A funny thing happened when Kimberly and Gary Jordan made a conscious effort to put their marriage first. They felt happier. And their sons, Isaiah and Zachary, loved it. “I really had to get my bearings with this,” says Kimberly. “I wasn’t quite sure we’d gotten the balance of romance and family right until I saw our boys respond so well. It brings a sense of stability and joy. They’re very interested in where we go for our dates and what we do together. When we haven’t gone out for a while, they tell us it’s time for a date! They love it when we kiss and hug too. And my youngest son says he cannot wait to get married! I think we’ve shown them a very positive view of marriage!”
The Jordans have regular dates several times each month. They take turns setting up their outings, often surprising each other with trips to unexpected restaurants. “We don’t want to grow apart and then have to rediscover each other during the empty-nest years,” notes Gary. “If we continue to nurture our marriage along the way, we’ll be stronger for it and so will our children. They’ll grow up seeing what a loving, committed, secure marriage looks like.”
Keeping romance alive in the Cooperation stage takes a little planning and a lot of ingenuity. Kids, work, community activities, and the temptation to take your spouse for granted after all these years together work against the sense of the sparkly, I-only-have-eyes-for-you excitement you both need.
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[step-item number=”1.” image_url=”” title=”Schedule regular date nights.” ] In the first year after their son Zachary was born, the Jordans went out just twice. “I was more vocal about wanting us to spend time alone together, but Kimberly couldn’t seem to leave her little bitty baby,” says Gary. Agrees Kimberly: “I was very focused on Zach the first year. He went everywhere with us. But by the time our second son, Isaiah, came along 20 months later, I was more relaxed. And I realized my husband was still there — and he needed my attention. I needed his too.” Now the Jordans date several times a month, even if it’s just a trip to a local bookstore for a cup of coffee, a chat, and time to browse the shelves. “We need our time alone,” Kimberly says. “It’s a gift to be able to let my husband know he’s still so special to me, that he’s number one!”[/step-item]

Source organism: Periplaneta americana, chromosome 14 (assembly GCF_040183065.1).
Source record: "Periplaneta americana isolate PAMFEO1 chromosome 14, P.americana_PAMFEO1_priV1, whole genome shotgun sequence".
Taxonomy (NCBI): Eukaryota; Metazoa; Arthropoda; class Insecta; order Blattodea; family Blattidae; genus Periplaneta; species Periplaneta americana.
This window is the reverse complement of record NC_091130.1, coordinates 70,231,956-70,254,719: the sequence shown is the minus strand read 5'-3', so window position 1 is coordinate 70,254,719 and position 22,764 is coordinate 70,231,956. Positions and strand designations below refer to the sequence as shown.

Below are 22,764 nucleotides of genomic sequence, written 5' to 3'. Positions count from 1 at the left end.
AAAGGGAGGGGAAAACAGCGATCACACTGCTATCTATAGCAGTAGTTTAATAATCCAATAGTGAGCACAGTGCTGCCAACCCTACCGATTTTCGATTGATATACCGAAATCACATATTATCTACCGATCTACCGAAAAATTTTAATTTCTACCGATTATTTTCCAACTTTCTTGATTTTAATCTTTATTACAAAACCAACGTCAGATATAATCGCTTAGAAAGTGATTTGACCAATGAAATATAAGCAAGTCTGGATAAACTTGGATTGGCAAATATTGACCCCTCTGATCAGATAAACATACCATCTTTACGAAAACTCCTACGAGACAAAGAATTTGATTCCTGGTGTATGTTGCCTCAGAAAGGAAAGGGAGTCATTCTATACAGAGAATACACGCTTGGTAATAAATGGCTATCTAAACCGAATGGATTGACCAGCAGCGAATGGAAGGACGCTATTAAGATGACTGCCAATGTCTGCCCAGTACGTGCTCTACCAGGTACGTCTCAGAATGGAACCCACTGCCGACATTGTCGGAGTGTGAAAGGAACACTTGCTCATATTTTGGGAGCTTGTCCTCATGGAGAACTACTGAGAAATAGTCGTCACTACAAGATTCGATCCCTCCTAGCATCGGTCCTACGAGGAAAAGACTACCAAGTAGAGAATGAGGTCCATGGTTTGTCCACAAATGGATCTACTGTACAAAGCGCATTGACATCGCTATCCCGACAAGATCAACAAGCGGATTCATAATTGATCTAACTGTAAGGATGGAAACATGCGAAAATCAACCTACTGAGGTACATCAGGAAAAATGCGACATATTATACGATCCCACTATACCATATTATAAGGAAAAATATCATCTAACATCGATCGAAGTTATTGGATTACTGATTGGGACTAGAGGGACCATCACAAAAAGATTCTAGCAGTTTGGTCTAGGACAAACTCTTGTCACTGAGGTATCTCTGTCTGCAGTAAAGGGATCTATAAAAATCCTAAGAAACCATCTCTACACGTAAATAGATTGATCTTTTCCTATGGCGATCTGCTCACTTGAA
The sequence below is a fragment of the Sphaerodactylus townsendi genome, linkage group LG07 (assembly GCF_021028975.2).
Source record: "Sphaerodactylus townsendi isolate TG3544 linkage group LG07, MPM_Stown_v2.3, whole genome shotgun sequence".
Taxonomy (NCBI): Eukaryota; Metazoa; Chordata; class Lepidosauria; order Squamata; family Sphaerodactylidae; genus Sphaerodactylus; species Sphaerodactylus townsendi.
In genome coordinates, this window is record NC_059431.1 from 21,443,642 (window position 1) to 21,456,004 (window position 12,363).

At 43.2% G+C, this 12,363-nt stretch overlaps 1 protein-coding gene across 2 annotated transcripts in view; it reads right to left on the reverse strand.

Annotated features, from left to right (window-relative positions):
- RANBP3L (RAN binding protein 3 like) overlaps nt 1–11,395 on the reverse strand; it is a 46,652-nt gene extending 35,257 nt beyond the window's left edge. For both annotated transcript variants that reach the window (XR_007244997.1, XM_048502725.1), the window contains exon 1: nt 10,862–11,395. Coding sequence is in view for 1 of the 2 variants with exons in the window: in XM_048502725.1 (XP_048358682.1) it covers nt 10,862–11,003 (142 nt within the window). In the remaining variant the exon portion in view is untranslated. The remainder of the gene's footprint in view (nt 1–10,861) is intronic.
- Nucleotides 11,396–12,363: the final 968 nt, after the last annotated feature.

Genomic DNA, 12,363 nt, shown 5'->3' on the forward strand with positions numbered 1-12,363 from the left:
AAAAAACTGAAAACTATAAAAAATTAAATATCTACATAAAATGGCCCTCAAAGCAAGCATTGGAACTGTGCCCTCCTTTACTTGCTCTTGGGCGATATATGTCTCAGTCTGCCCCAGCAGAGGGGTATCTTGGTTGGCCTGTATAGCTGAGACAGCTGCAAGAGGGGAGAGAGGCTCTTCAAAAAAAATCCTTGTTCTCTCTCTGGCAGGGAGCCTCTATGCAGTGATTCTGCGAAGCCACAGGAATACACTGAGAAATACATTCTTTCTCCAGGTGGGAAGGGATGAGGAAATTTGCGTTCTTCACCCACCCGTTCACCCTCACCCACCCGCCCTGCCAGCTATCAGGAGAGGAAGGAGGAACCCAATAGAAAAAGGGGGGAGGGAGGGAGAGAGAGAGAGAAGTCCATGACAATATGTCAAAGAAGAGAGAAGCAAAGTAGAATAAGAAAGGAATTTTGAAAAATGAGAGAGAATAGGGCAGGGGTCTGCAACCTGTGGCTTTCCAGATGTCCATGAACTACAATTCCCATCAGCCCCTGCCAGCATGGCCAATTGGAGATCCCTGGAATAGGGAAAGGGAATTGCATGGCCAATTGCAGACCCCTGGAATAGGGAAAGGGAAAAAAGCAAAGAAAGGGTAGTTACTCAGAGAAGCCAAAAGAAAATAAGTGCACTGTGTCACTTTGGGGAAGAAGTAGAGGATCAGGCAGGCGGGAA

[step-item number=”2.” image_url=”” title=”Ask early and often: Do you feel loved?” ] Don Howard and his wife, Teresa Titus-Howard, of Blue Springs, Missouri, randomly ask each other, “How’s your love tank?” throughout the week. “We want to know if each other’s love tank — how loved we feel — is full, half-full, or getting near empty,” says Teresa. “And we do things for each other to keep our tanks filled up. It could be a card or an e-mail, a hug or a kiss. It’s a quick, simple way to feel close and very, very happy with each other.” The Howards aren’t shy about sharing when their tanks are dangerously low, either. “One day Teresa left me a voice mail at work, saying her love tank was pretty low. I got her a dozen roses and a card,” Don says. “It’s good that we do this — I could go on thinking things are just fine when my partner needs something. And I don’t take it personally. Other things in her life could be draining her sense of being loved, such as the stresses of work or graduate school.”[/step-item][/step-list-wrapper]